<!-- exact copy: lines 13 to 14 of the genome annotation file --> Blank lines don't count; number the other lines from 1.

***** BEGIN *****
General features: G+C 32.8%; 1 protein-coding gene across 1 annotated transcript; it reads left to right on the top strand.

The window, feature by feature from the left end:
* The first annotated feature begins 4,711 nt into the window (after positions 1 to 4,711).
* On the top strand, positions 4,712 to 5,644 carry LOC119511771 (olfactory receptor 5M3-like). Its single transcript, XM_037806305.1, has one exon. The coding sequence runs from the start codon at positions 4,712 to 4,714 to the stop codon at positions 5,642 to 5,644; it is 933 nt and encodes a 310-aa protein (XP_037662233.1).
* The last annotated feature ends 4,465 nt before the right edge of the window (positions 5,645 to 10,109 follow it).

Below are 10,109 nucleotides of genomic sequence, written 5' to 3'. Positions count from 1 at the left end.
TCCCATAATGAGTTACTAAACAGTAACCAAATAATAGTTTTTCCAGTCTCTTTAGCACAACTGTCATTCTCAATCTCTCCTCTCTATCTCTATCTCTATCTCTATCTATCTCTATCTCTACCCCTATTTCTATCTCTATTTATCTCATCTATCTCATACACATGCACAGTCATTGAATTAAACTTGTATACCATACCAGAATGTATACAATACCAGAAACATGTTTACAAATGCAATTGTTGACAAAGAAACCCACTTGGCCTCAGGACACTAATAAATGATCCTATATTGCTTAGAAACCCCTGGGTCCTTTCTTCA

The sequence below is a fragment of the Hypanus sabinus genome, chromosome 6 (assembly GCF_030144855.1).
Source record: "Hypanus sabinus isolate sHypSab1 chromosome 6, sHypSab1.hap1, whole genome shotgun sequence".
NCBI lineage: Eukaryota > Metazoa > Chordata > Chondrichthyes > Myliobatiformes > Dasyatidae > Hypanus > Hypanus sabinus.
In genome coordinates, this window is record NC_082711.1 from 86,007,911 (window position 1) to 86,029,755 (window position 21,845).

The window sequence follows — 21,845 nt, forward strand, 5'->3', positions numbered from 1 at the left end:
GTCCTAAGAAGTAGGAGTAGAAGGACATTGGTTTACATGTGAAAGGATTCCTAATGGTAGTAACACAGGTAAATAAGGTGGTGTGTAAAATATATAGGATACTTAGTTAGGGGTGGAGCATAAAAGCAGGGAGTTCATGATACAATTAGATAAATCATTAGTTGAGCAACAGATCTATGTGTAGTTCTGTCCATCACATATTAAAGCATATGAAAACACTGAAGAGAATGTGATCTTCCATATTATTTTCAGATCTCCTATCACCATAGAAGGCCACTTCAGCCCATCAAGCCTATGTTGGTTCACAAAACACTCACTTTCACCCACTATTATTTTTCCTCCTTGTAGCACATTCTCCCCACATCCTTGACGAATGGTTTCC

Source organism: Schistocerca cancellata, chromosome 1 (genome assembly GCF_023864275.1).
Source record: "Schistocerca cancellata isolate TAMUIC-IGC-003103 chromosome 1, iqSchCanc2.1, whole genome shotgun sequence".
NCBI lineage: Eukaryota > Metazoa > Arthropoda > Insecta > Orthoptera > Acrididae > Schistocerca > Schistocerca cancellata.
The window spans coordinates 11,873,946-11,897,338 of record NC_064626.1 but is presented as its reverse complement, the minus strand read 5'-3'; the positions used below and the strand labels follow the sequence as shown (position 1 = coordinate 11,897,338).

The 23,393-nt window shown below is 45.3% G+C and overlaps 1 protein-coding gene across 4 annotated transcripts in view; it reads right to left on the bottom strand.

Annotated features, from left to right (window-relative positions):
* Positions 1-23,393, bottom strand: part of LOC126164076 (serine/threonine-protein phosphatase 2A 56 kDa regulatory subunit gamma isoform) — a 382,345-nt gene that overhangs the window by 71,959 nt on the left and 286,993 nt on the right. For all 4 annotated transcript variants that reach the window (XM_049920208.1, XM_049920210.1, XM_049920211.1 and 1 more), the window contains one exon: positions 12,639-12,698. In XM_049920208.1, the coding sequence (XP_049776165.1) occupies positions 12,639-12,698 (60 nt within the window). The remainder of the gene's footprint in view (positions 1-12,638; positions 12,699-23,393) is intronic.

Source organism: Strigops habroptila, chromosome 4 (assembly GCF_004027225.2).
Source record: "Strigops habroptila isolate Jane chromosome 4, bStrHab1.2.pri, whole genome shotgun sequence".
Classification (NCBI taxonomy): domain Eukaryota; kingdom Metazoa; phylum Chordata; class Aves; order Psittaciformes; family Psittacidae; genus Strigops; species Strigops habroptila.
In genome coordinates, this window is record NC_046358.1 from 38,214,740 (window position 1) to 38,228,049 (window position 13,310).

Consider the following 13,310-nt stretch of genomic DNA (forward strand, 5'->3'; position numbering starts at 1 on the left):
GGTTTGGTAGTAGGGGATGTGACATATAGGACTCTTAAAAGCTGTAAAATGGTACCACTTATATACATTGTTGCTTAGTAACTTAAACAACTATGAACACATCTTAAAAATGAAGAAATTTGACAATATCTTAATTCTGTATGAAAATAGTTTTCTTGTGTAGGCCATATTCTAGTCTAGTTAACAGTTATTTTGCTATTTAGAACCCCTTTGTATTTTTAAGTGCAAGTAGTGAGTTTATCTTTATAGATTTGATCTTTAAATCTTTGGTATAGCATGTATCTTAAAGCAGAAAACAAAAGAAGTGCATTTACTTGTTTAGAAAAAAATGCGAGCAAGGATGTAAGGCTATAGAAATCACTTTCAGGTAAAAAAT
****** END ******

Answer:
GTCCTAAGAAGTAGGAGTAGAAGGACATTGGTTTACATGTGAAAGGATTCCTAATGGTAGTAACACAGGTAAATAAGGTGGTGTGTAAAATATATAGGATACTTAGTTAGGGGTGGAGCATAAAAGCAGGGAGTTCATGATACAATTAGATAAATCATTAGTTGAGCAACAGATCTATGTGTAGTTCTGTCCATCACATATTAAAGCATATGAAAACACTGAAGAGAATGTGATCTTCCATATTATTTTCAGATCTCCTATCACCATAGAAGGCCACTTCAGCCCATCAAGCCTATGTTGGTTCACAAAACACTCACTTTCACCCACTATTATTTTTCCTCCTTGTAGCACATTCTCCCCACATCCTTGACGAATGGTTTCC

Source organism: Schistocerca cancellata, chromosome 1 (genome assembly GCF_023864275.1).